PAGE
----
Scene from “Squid Game” by Netflix
It may seem like every American you know has watched “Squid Game,” but the show’s popularity has not yet created a surge of new Netflix subscribers in the U.S.
142 million Netflix subscribers have seen at least two minutes of the wildly popular South Korean drama, Netflix revealed in its shareholder letter Tuesday. That’s exactly two-thirds of the company’s 213 million global customers.
But while Netflix gained 4.4 million net subscribers in the third quarter, topping average analyst estimates of 3.5 million, the growth didn’t come from the U.S. or Canada. Netflix added just 70,000 users from the region in the quarter.
It’s becoming clear that Netflix’s growth has stalled in the U.S. and Canada. Netflix has added less than one million subscribers in the region in the past 12 months. That’s part of the reason why Netflix is beginning to dabble in video games. It will be interesting to see if Netflix does anything surprising in the coming months to jumpstart growth in the U.S. and Canada, or if it’s content with its growth plateau in the region as long as it’s still charging ahead internationally.
The company’s 74 million U.S. and Canada subscribers also serves a de facto ceiling for Netflix’s streaming competition. Netflix still dominates Disney+, Hulu, AT&T‘s HBO Max, NBCUniversal‘s Peacock and other, newer streaming services in terms of overall subscribers. Cowen & Co. published survey results earlier this month in a note to clients that showed 25% of respondents said they used Netflix more than any other video service — including standard cable and broadcast TV. That dwarfed other subscription streaming services. Amazon Prime Video was the next highest at 7.3%.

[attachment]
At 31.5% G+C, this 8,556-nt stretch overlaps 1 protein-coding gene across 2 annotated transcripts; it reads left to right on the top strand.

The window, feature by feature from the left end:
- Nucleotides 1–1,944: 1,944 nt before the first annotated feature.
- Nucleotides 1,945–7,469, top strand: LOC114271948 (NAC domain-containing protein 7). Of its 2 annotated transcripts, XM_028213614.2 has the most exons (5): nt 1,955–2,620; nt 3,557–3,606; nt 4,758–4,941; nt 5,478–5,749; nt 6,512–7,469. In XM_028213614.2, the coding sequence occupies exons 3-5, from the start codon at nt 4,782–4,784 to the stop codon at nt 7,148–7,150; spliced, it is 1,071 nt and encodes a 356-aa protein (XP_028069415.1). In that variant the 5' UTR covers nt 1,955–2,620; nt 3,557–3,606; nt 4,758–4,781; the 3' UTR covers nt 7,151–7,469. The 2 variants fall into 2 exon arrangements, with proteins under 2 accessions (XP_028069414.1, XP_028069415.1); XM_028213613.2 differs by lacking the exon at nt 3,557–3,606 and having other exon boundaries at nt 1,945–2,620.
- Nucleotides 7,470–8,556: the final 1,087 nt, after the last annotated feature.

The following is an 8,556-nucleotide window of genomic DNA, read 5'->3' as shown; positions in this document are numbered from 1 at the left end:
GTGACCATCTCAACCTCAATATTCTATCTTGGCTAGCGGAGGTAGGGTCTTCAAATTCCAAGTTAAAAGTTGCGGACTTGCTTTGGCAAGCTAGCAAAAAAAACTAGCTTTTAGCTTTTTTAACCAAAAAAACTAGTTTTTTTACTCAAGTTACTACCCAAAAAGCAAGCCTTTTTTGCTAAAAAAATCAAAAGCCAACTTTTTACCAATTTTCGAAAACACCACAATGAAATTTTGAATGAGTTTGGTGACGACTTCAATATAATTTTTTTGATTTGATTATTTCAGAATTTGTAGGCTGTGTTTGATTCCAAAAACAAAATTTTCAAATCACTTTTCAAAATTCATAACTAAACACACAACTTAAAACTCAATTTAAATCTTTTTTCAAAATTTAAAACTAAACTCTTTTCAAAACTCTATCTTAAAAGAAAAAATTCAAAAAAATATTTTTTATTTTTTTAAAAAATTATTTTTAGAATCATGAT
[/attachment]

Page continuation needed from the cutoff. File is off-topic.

If “Squid Game” can’t bring in millions of new subscribers, it’s fair to wonder if any new content can truly move the needle in the region.
Disclosure: Comcast’s NBCUniversal is the parent company of both CNBC and the Peacock streaming service.